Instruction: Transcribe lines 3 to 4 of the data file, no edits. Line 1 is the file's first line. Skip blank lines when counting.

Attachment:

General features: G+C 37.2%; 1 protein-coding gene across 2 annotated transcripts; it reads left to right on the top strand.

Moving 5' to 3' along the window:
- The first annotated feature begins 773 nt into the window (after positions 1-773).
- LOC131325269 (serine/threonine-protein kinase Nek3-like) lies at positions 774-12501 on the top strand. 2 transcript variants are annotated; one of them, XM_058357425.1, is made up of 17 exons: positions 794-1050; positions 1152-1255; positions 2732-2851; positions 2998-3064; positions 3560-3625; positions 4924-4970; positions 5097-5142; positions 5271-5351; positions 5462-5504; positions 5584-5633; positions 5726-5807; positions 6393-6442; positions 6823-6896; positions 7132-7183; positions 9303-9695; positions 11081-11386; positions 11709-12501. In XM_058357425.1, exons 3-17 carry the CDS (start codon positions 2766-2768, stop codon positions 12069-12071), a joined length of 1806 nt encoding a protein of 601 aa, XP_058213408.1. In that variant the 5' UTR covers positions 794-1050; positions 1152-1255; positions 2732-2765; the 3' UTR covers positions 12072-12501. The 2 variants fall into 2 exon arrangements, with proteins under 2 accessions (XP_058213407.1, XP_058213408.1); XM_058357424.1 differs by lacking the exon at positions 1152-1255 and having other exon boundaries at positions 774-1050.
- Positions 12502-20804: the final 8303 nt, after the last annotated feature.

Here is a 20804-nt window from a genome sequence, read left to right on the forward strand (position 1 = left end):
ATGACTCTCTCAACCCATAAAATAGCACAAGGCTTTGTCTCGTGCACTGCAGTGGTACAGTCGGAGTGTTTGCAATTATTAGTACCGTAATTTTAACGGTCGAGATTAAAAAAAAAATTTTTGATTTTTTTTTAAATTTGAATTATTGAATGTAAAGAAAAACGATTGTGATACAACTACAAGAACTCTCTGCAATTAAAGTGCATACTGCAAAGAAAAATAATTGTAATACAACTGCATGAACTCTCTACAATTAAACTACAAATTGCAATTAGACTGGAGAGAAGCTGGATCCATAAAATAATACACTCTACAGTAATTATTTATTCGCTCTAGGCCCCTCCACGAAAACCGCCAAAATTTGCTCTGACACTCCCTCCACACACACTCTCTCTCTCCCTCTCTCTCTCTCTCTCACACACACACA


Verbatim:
- The first annotated feature begins 773 nt into the window (after positions 1-773).
- LOC131325269 (serine/threonine-protein kinase Nek3-like) lies at positions 774-12501 on the top strand. 2 transcript variants are annotated; one of them, XM_058357425.1, is made up of 17 exons: positions 794-1050; positions 1152-1255; positions 2732-2851; positions 2998-3064; positions 3560-3625; positions 4924-4970; positions 5097-5142; positions 5271-5351; positions 5462-5504; positions 5584-5633; positions 5726-5807; positions 6393-6442; positions 6823-6896; positions 7132-7183; positions 9303-9695; positions 11081-11386; positions 11709-12501. In XM_058357425.1, exons 3-17 carry the CDS (start codon positions 2766-2768, stop codon positions 12069-12071), a joined length of 1806 nt encoding a protein of 601 aa, XP_058213408.1. In that variant the 5' UTR covers positions 794-1050; positions 1152-1255; positions 2732-2765; the 3' UTR covers positions 12072-12501. The 2 variants fall into 2 exon arrangements, with proteins under 2 accessions (XP_058213407.1, XP_058213408.1); XM_058357424.1 differs by lacking the exon at positions 1152-1255 and having other exon boundaries at positions 774-1050.